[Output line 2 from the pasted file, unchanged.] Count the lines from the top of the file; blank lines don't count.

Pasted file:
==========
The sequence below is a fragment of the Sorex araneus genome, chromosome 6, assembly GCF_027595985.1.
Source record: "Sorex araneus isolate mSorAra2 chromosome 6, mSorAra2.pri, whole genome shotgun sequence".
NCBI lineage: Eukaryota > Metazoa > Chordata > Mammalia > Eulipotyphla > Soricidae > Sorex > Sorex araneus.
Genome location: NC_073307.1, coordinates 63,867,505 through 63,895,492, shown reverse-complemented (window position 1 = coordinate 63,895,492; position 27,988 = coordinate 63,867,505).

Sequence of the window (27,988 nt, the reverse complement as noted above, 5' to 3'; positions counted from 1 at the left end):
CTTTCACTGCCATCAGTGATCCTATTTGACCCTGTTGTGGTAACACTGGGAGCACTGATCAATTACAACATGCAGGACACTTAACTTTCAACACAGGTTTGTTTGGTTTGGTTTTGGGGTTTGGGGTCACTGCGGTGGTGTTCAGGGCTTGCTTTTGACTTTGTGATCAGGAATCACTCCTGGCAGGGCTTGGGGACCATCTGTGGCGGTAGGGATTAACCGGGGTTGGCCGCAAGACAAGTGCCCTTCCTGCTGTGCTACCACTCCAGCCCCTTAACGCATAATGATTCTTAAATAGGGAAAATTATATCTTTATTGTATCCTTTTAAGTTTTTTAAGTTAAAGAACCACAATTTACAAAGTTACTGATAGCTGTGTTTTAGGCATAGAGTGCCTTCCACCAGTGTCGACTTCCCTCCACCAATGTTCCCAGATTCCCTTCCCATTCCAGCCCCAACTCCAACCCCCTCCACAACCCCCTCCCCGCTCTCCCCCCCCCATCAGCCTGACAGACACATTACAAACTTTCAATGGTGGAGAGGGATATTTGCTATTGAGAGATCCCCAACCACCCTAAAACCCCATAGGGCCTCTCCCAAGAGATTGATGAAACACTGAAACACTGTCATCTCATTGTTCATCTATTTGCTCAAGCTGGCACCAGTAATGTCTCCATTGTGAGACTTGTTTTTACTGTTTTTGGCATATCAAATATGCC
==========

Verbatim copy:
Source record: "Sorex araneus isolate mSorAra2 chromosome 6, mSorAra2.pri, whole genome shotgun sequence".